This is from Obama's Last Stand, a new e-book from Glenn Thrush:

Obama [] began campaign preparations feeling neutral about Romney, but like the former governor’s GOP opponents in 2008 and 2012, he quickly developed a genuine disdain for the man. That scorn stoked Obama’s competitive fire, got his head in the game, which came as a relief to some Obama aides who had seen his interest flag when he didn’t feel motivated to crush the opposition. Obama, a person close to him told me, didn’t even feel this strongly about conservative, combative House Majority Leader Eric Cantor, the Hill Republican he disliked the most. At least Cantor stood for something, he’d say.

When he talked about Romney, aides picked up a level of anger he never had for Clinton or McCain, even after Sarah Palin was picked as his running mate. ‘There was a baseline of respect for John McCain. The president always thought he was an honorable man and a war hero,’ said a longtime Obama adviser. ‘That doesn’t hold true for Romney. He was no goddamned war hero.’”

Romney really does seem to inspire contempt in almost everyone he comes into contact with these days, doesn't he? I don't have the sense that this has always been true — he seems to have produced the usual range of reactions when he was governor of Massachusetts or managing Bain Capital or running the Olympics — but something about the presidency seems to have brought out the worst in him. His ambition is so naked, his beliefs so malleable, his pandering so relentless, and his scruples so obviously expendable, that everyone who spars with him comes away feeling like they need to take a shower.

I always wonder how Romney himself feels about this. Surely he knows what he's doing? It's not like he's the worst guy in the world or anything, but somewhere, deep down, he understands that in a pedestrian but still real way he's compromised his soul for a shot at the Oval Office, doesn't he? Or has he shut it all out and somehow convinced himself that he's still the hard-nosed but principled guy he's always imagined himself to be? I wonder what he thinks of all this in the small hours of the night.

So what's going on with Harry Reid? When he decided, out of the blue last week, to tell a reporter that he'd gotten a call from a "Bain investor" who told him that Mitt Romney had paid no taxes for ten years, I figured he was just talking smack. He wanted to get under Romney's skin and decided this was a good way to do it. His obvious next step was to wait a day or two, then tell some other reporter that, you know, he didn't really know for sure, and then congratulate himself for winning a news cycle or two.

But now he's doubling down:

A second source, said to be "close to Senator [Harry] Reid," has told CNN's Dana Bash that Reid's original source for the claim that Mitt Romney "didn't pay any taxes for 10 years" exists, is a "Bain investor" and a "credible person."....

I did speak to one source who is very close to Senator Reid who claims to also know who the Bain investor is that Reid spoke with, and insists that it is a credible person and this person if we knew the name we would understand they would have the authority and the ability to know about Romney's tax returns.

....This was reinforced in a statement from Reid spokesman Adam Jentleson, which Bash read on the air: "Senator Reid stands by his comments. Governor Romney's continued refusal to release his tax returns raises legitimate questions about what he is hiding and whether he paid any taxes at all. Governor Romney can easily end this debate by following the precedent set by his father and releasing tax returns."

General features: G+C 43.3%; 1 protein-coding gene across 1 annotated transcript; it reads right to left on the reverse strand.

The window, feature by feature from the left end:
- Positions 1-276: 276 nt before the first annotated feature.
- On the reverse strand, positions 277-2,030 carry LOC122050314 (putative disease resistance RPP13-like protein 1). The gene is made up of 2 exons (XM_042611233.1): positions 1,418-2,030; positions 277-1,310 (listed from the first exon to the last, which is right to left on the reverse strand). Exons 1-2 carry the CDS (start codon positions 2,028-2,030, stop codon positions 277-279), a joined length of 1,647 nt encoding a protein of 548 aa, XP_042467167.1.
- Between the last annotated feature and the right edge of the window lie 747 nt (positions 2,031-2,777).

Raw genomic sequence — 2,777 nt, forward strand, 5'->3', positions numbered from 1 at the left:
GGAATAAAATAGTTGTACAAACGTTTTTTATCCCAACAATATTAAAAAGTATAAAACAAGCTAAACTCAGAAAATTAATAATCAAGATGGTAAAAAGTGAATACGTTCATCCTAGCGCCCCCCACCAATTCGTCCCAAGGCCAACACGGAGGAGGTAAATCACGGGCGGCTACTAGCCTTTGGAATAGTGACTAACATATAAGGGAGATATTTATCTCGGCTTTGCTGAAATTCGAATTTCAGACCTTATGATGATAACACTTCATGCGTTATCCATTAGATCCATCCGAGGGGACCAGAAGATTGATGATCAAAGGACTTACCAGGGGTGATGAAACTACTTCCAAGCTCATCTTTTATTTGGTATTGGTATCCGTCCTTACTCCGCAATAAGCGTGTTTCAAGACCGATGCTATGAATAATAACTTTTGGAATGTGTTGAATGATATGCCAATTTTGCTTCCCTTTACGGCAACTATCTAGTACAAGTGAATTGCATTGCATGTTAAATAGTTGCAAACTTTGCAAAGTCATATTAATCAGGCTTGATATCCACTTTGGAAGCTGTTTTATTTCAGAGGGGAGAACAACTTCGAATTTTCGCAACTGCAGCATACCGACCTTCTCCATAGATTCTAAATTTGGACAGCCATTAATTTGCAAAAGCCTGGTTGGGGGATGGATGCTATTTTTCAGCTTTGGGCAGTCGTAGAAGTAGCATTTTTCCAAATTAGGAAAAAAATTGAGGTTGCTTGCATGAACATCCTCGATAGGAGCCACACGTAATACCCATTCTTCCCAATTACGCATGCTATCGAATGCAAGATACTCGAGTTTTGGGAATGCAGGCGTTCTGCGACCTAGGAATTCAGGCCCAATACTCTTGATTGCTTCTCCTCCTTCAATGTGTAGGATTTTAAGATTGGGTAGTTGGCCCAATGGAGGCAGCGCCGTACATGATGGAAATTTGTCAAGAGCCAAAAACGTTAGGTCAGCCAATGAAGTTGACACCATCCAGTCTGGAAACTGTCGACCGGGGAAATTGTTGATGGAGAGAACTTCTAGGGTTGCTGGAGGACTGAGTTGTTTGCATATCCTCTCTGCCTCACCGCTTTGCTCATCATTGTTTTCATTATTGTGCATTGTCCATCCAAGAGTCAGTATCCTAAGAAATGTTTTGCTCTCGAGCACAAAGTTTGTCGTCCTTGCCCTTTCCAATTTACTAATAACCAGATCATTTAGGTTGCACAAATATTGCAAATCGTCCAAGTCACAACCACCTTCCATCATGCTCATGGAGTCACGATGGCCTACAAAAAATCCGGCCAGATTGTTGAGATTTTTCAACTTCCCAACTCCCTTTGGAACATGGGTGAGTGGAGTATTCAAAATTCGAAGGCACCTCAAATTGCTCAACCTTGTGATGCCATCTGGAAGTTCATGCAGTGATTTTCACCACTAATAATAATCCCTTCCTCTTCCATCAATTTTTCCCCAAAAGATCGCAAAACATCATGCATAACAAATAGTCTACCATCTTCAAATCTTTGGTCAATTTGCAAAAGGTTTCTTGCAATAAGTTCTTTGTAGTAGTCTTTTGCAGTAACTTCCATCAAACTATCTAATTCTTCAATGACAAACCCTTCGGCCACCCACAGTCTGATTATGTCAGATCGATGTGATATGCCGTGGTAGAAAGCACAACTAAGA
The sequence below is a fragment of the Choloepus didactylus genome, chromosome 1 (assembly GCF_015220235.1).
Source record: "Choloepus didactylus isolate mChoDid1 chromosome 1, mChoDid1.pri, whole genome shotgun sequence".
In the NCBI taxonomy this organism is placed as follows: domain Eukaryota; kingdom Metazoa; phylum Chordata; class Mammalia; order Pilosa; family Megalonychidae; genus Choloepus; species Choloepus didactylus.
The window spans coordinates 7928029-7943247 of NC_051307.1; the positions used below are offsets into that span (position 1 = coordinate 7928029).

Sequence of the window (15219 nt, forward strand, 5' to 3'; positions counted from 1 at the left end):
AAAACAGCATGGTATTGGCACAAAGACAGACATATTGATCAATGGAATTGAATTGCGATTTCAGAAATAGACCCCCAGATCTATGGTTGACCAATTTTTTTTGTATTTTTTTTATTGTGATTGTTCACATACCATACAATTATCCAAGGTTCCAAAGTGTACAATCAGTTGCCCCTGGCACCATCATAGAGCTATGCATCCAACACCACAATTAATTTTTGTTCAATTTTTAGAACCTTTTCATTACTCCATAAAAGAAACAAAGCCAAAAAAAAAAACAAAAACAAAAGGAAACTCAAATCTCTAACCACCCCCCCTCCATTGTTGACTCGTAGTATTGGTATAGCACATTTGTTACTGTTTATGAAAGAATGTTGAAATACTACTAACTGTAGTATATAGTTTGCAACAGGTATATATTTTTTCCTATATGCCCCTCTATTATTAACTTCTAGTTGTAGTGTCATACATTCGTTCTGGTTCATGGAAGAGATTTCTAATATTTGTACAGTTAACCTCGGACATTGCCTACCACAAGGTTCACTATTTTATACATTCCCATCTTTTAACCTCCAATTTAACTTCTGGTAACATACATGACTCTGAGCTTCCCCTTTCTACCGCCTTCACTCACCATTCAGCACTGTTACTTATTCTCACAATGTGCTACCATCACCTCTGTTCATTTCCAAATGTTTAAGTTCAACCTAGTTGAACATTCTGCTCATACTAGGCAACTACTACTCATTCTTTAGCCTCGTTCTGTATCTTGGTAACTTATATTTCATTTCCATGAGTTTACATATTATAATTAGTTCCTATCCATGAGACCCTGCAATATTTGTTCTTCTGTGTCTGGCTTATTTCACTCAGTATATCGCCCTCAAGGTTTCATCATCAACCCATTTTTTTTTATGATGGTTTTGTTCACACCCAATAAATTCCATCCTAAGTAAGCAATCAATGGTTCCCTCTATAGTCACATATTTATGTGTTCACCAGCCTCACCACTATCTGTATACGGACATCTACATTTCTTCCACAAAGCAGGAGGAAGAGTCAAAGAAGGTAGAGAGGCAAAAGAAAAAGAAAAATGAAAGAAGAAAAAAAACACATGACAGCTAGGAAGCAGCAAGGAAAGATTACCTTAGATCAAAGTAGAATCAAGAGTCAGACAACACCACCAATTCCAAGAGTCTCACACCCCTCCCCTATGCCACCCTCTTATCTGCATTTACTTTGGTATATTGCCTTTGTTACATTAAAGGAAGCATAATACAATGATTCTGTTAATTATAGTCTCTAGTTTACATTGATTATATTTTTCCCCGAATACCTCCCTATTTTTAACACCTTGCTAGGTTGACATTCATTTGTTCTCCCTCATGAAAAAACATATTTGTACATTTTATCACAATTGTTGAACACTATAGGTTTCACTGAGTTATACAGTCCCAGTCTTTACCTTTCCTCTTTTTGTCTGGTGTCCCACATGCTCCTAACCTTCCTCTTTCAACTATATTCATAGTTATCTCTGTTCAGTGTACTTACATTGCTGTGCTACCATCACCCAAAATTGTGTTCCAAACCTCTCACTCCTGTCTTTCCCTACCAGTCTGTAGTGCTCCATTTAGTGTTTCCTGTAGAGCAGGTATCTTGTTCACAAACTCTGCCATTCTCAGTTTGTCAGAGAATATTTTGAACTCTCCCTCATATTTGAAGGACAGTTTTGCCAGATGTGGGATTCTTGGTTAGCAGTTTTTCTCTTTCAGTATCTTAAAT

This is all pretty weird. In one sense, I suppose Reid isn't really risking much. He's not up for reelection, after all, and it would be pretty hard for anyone to prove that he's lying. And even if he is, so what? Is Mitch McConnell going to start obstructing Senate business even more? How could he?

Still, Reid isn't leaving himself any breathing room at all on this, and if he gets caught out it would still be pretty damn embarrassing. He's taking one for the team in a way that I'm not sure I've ever seen from someone in a leadership position. Is it because he's 72 and doesn't care anymore? Because of some longstanding intra-Mormon feud? Because he's just fed up with Republicans? I dunno. But if he can't back this up, it's about as sleazy a ratfuck as we've seen since the days of CREEP.

UPDATE: Eric Rauchway tweets, "Sleaziest since CREEP? Does @kdrum remember the 1990s?" Point taken. Between Willie Horton and Bill Clinton's black baby and Al Gore's earth tones and the great Swift boating of 2004, Reid's gameplaying probably doesn't make the ratfucking top ten.

Still, it's a little different when it comes straight from the Democratic leader in the Senate. Is that better or worse than conducting this kind of stuff in the shadows, or at arm's length from the campaign? I guess you could argue both ways. But I'm really not sure we should be thrilled with high-ranking party leaders openly embracing this kind of stuff.

If Reid had said, "You know, my guess is that Romney didn't pay any taxes at all in some years, and that's why he won't make his returns public" — well, that would have been fine. Just rank speculation of the kind that lots of people have engaged in. (Including me!) But when he specifically says that he has some secret source who's seen Romney's returns, that's different. That's almost certainly a lie. No matter how tempting it is, this really isn't something we should be applauding.

I know this is going to disappoint a lot of you, but I'm afraid today is the final installment of Friday catblogging — at least for a little while.

There are actually several reasons I'm doing this, but the obvious one is reason enough: Inkblot was the original inspiration for catblogging, and he was always the real star of the show. It just doesn't feel the same without him. I might start up again someday, though not for at least a few months, I think. After that, we'll see. In the meantime, we'll always have our memories.

The court case against Pennsylvania's new voter ID law is wrapping up, and supporters of the law say it's necessary in order to reduce voter fraud. However, when you hear the words "voter fraud," there are three things you need to keep clearly in mind:

  • In-person
  • In-person
  • In-person

Got that? There's only one kind of fraud that voter ID stops: in-person voter fraud. That is, the kind of fraud where someone walks into a polling place and tries to vote under someone else's name. That's it.